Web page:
What do you consider to be your most pressing security issue?
Do you have any rare or valuable items in your collection?
What type of security system do you currently have in place?
Have you had any security threats in the past year?
Setup advice for Municipal Library Video Surveillance Systems
Place cameras near entrances and exits to get clear photos of patrons as they enter and exit
Cameras placed over stacks can help give a quick survey of an area, place other cameras closer in to give a more detailed look.
Place cameras around valuable items like rare books and displays
Security cameras will be used where needed to discourage violations of the Librarys
code of conduct to assist Library staff in preventing the recurrence of any violations, and to provide law enforcement assistance in prosecuting criminal activity. The purpose of this policy is to establish guidelines for the placement and use of digital video cameras, as well as the access and retrieval of recorded digital video images at the Farmington Community Library. Cameras may be installed in locations where staff and patrons would not have an expectation of privacy. Examples include common areas of the Library such as entrances, near book and media collections, public seating, delivering areas and parking lots. Cameras will not be installed in areas where staff and public have a reasonable expectation of privacy, such as restrooms. Thus, follow these procedures to guarantee a full protection:
-Digital video security cameras are installed in selected indoor and outdoor locations at both Library buildings.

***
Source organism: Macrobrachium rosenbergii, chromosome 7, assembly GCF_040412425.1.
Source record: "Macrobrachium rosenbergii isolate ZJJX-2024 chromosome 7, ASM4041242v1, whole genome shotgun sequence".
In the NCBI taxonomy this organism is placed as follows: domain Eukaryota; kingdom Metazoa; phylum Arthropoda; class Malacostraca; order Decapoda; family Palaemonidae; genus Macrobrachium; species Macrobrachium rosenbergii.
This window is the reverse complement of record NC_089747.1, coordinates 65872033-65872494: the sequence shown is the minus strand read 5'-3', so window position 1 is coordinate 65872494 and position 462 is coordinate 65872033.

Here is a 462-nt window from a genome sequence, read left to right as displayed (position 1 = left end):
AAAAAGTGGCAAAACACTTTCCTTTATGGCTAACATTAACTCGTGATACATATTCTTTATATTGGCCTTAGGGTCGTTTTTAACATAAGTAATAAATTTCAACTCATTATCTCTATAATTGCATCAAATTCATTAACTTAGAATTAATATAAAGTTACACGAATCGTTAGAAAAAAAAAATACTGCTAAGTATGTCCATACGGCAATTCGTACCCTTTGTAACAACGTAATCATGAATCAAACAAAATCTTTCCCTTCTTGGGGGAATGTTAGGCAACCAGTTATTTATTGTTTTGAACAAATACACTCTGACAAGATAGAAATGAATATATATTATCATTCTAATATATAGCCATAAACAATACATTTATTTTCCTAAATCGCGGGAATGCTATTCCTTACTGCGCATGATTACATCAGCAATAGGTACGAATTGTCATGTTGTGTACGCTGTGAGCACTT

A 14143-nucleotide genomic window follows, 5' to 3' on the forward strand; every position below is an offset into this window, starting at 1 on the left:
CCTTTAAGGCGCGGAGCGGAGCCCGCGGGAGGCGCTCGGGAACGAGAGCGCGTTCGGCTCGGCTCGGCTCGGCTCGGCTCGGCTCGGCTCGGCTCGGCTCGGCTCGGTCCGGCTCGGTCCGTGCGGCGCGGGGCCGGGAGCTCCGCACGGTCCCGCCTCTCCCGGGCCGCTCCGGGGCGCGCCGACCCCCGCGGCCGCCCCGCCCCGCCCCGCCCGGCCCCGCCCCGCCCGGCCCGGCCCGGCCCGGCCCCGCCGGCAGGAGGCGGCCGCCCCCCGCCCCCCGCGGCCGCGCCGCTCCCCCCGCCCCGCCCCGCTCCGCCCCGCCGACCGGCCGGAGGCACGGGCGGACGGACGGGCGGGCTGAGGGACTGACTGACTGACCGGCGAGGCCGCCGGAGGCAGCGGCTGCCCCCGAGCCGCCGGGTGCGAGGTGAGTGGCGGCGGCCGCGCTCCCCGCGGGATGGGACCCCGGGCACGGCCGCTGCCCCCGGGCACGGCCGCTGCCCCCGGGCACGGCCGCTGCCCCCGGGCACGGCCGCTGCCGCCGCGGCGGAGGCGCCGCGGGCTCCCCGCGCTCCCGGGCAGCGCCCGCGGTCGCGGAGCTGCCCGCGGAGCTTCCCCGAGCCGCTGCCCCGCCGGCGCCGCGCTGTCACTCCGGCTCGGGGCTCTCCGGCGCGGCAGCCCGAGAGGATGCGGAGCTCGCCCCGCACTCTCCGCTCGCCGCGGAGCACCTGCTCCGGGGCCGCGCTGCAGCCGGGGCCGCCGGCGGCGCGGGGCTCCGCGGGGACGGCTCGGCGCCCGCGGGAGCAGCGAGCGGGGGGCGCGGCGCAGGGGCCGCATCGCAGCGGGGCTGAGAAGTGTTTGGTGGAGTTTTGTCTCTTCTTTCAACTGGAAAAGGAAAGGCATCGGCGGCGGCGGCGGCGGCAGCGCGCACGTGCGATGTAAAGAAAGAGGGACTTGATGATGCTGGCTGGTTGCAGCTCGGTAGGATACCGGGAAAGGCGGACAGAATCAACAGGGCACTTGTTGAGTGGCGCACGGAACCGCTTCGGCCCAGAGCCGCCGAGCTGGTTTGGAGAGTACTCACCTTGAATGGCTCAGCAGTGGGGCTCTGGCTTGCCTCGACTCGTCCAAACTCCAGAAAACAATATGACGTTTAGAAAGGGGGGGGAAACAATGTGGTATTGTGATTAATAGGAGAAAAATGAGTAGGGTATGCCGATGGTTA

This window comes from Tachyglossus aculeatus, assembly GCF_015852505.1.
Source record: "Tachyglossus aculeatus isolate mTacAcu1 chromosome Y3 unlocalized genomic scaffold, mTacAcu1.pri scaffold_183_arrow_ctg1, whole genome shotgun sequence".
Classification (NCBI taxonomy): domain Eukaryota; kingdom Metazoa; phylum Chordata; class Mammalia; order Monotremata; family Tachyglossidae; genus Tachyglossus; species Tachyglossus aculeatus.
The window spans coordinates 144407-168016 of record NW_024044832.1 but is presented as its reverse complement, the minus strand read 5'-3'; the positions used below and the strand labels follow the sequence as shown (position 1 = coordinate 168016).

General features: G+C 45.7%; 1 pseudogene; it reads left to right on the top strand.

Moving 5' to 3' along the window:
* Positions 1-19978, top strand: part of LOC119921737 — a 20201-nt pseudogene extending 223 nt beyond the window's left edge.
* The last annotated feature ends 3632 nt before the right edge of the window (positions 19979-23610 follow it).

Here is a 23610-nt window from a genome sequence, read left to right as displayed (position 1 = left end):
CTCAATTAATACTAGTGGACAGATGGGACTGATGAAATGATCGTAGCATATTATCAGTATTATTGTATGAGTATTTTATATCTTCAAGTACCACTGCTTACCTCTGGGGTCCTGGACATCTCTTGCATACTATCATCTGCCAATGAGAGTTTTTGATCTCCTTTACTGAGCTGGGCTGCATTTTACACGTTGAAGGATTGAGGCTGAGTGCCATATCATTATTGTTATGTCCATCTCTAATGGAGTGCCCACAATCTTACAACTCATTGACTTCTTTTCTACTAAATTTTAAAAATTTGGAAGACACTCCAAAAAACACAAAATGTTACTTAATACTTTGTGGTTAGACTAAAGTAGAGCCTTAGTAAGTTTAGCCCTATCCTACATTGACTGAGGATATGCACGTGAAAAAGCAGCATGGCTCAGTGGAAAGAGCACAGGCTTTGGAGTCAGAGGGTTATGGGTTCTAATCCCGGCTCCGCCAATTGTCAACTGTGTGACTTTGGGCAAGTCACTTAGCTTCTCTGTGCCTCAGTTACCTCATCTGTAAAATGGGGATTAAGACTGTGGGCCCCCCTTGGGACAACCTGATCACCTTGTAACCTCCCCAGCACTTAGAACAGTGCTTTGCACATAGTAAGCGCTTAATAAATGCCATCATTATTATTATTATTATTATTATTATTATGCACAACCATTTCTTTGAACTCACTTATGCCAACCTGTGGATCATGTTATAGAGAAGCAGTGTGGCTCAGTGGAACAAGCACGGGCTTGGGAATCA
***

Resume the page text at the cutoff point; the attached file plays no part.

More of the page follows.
-A sign will be posted at Library entrance informing the public that security cameras are in use.
-Selected staff will have access to the real time monitors, although activity is only randomly monitored.
-Only the Director, or his/her designee(s) will have access to the archived material in pursuit of incidents of criminal activity or violation of the Expected Library Behavior Policy.
-Images will typically be stored for a period of up to 21 calendar days. As new images are recorded, the oldest images will be automatically deleted.
-Selected digital video may be saved for as long as required (hereinafter referred to as Stored Digital Video Records).
-A Stored Digital Video Record is considered a Library record under the Librarys Privacy Act (Privacy Act) and only released consistent with said Act.
-Stored Digital Video Records may be used to provide tangible evidence as a means of identification, and may be turned over to the police by the Director or his/her designee, consistent with the provisions of the Privacy Act.
Staff and patron safety is the first priority in any threatening situation. The protection of Library property is of secondary importance. Cameras will not be installed for the express purpose of monitoring staff performance. Requests from the public for access to camera images will be considered in light of the provisions of the Privacy Act. Questions from the public may be directed to the Director.